Name: AIA Lecture Series - January 2021
Location: Offsite Venue
Time: 01/21/2021 6:30 PM
Duration: 1 hour, 30 minutes

Archaeological Institute of America (AIA) Lecture

Title: Ancient Maya Economies: The Role of Small-Scale Craft Producers

Speaker: Dr. Rachel Horowitz, Washington State University

Date: Thursday, January 21, 2021

Time: 6:30 pm, via live Zoom webinar

Cost: Free Admission. *This lecture is sponsored by the Spokane Chapter of AIA and organized and scheduled by their board president, Dr. Andrew Goldman of Gonzaga University, and board member Cindy Bell.

How to Register: Please use this Zoom meeting link and following passcode to watch this lecture on the night of the program.

https://us02web.zoom.us/j/82503437122?pwd=b1FDL3BOSXBtRWZmdTI5RjR6YTRXUT09

Passcode791407

Location: This Lecture is Offered Off Campus as a Live Virtual Webinar

Program Abstract: Archaeological research on the Maya has a lengthy history. While much research has focused on Maya political organization, less is known about economic activities, as these were infrequently recorded by the Maya in their written text. This lecture explores the Classic period Maya economy (600-900 CE) from the viewpoint of small-scale crafters, particularly stone tool producers, to examine how they fit within the economic structures of large political centers. The Classic period Maya economy, much like our modern economy, contained a mixture of types of production activities and distribution mechanisms. Understanding how economies functioned allows us to discuss the role economies played in integrating individuals. Small-scale producers were both integrated into larger-scale economies and also maintained some independence from political instability through these activities. This lecture focuses on stone tool producers in the modern regions of western Belize and eastern Guatemala to provide a comparative perspective.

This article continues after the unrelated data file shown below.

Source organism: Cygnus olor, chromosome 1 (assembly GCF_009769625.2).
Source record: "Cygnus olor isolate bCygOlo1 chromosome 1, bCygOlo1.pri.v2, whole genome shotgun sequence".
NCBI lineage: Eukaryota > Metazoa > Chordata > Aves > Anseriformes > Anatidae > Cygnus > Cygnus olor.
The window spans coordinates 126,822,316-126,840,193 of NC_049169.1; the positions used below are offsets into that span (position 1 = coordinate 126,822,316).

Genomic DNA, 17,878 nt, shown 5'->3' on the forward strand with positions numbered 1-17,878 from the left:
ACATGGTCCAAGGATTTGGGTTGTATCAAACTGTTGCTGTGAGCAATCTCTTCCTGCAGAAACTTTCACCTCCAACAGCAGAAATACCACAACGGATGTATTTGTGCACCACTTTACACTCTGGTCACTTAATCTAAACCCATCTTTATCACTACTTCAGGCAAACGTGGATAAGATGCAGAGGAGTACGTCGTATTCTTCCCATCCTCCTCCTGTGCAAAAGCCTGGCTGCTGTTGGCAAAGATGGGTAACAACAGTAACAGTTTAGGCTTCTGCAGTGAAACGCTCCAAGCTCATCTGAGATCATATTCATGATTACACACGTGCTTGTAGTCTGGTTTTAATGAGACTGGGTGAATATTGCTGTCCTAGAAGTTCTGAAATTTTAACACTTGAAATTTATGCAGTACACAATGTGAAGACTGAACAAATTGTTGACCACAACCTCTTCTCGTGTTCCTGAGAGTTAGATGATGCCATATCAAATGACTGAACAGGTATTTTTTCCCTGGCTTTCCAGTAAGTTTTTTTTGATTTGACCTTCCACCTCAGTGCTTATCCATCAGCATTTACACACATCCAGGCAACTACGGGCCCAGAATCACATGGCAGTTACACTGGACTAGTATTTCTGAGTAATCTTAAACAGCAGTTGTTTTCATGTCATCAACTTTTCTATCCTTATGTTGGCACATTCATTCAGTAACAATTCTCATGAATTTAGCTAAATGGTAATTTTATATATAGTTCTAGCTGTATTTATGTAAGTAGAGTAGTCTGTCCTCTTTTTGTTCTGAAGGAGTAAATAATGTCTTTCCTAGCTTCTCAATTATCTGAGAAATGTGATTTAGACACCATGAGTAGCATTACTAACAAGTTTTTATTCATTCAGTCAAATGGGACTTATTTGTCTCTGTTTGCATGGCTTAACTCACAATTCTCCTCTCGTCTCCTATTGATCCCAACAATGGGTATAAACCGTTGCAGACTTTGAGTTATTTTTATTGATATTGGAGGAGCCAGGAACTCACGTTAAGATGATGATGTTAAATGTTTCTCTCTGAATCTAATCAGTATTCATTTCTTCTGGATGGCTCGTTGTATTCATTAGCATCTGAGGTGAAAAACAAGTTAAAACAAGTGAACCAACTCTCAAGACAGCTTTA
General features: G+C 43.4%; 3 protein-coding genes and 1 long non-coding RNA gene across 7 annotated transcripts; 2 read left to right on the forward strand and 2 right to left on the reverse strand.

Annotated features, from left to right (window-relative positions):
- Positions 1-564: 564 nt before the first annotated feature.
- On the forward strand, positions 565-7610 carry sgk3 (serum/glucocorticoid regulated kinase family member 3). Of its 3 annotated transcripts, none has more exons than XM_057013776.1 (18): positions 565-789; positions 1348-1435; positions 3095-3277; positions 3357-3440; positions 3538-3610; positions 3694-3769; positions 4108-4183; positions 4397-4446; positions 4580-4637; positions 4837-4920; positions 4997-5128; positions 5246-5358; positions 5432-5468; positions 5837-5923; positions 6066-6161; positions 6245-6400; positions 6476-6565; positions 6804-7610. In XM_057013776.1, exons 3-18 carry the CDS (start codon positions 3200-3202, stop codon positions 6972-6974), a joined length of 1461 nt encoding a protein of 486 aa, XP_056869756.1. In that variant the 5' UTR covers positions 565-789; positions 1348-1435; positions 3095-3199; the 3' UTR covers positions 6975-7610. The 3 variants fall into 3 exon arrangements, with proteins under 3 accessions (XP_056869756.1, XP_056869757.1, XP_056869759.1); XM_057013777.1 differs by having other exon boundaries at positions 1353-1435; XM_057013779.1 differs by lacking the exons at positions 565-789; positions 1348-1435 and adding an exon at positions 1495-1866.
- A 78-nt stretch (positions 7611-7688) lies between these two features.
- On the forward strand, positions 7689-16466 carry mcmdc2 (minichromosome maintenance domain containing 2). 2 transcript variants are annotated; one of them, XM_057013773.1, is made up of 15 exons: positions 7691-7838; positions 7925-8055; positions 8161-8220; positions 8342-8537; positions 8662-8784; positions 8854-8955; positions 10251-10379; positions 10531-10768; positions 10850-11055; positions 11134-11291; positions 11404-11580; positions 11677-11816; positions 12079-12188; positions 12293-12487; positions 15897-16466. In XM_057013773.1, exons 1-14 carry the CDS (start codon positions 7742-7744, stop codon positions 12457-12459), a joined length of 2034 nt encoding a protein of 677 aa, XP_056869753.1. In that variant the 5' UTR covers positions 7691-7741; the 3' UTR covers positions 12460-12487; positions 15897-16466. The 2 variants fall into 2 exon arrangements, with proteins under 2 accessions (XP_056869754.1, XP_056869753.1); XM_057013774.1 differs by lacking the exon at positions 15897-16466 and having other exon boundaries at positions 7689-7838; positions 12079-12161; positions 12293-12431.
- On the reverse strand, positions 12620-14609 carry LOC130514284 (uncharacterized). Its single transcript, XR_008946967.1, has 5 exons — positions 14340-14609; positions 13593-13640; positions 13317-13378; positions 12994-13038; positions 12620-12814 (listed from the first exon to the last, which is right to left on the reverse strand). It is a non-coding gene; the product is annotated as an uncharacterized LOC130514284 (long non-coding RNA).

About the Speaker: Rachel Horowitz is Assistant Professor with the Department of Anthropology at Washington State University, and was previously Visiting Assistant Professor at Appalachian State University.  She holds her degrees from Tulane University (Ph.D.), and Hamilton College, and her research interests are the Maya, Mesoamerica, economic and technological organization, lithic analysis, and landscape use.  Her recent publications include Global Perspectives on Lithic Technologies in Complex Societies (ed. with G. McCall, University of Colorado Press, 2019).
 

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